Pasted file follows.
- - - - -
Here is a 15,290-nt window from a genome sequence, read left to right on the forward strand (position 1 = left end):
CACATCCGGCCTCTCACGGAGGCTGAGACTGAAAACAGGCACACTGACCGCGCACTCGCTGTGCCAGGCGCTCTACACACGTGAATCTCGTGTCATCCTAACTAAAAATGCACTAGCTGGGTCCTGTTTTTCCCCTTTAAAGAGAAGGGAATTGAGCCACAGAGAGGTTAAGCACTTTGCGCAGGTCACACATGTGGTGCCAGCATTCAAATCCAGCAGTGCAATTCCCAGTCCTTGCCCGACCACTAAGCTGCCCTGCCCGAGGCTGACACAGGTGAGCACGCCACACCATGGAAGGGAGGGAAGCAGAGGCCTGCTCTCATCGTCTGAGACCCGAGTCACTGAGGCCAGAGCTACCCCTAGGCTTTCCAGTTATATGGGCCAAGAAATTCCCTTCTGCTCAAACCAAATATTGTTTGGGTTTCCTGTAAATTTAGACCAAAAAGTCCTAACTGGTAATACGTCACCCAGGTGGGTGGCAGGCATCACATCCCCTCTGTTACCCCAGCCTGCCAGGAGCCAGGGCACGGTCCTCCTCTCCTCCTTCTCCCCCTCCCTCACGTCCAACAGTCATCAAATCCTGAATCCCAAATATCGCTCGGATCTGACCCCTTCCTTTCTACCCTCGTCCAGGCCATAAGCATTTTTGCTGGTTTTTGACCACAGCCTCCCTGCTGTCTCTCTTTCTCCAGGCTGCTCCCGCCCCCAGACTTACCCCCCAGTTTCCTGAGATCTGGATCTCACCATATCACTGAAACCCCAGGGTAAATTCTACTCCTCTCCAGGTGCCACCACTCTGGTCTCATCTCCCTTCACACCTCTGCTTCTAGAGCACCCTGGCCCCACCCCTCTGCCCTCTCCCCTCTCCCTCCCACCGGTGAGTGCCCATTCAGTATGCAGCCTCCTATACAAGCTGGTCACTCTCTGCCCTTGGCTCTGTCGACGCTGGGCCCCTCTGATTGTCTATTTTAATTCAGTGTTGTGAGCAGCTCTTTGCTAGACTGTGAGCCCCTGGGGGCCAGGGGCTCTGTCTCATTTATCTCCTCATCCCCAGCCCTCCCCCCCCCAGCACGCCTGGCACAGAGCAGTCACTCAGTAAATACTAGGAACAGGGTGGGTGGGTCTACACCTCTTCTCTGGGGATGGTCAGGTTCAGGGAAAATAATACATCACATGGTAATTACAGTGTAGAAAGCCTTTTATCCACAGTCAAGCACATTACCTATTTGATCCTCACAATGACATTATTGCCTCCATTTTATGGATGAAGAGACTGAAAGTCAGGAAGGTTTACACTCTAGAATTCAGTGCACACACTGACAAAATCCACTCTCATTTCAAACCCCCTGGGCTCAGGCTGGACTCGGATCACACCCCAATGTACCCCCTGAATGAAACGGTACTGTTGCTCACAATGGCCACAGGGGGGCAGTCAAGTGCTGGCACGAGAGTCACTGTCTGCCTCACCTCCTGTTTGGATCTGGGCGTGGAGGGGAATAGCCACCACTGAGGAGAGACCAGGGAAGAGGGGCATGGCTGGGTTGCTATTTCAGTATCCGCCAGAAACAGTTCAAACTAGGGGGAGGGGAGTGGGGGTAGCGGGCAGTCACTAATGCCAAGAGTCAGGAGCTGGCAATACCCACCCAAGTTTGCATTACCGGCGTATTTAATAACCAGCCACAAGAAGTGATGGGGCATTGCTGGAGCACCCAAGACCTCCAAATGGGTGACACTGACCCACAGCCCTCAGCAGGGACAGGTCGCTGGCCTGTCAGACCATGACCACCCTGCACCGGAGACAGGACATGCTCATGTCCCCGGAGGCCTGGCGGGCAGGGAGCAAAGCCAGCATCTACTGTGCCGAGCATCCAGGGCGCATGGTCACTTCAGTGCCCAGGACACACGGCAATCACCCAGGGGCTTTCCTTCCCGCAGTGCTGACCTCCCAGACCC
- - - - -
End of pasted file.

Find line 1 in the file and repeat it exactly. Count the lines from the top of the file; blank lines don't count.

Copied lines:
Here is a 15,290-nt window from a genome sequence, read left to right on the forward strand (position 1 = left end):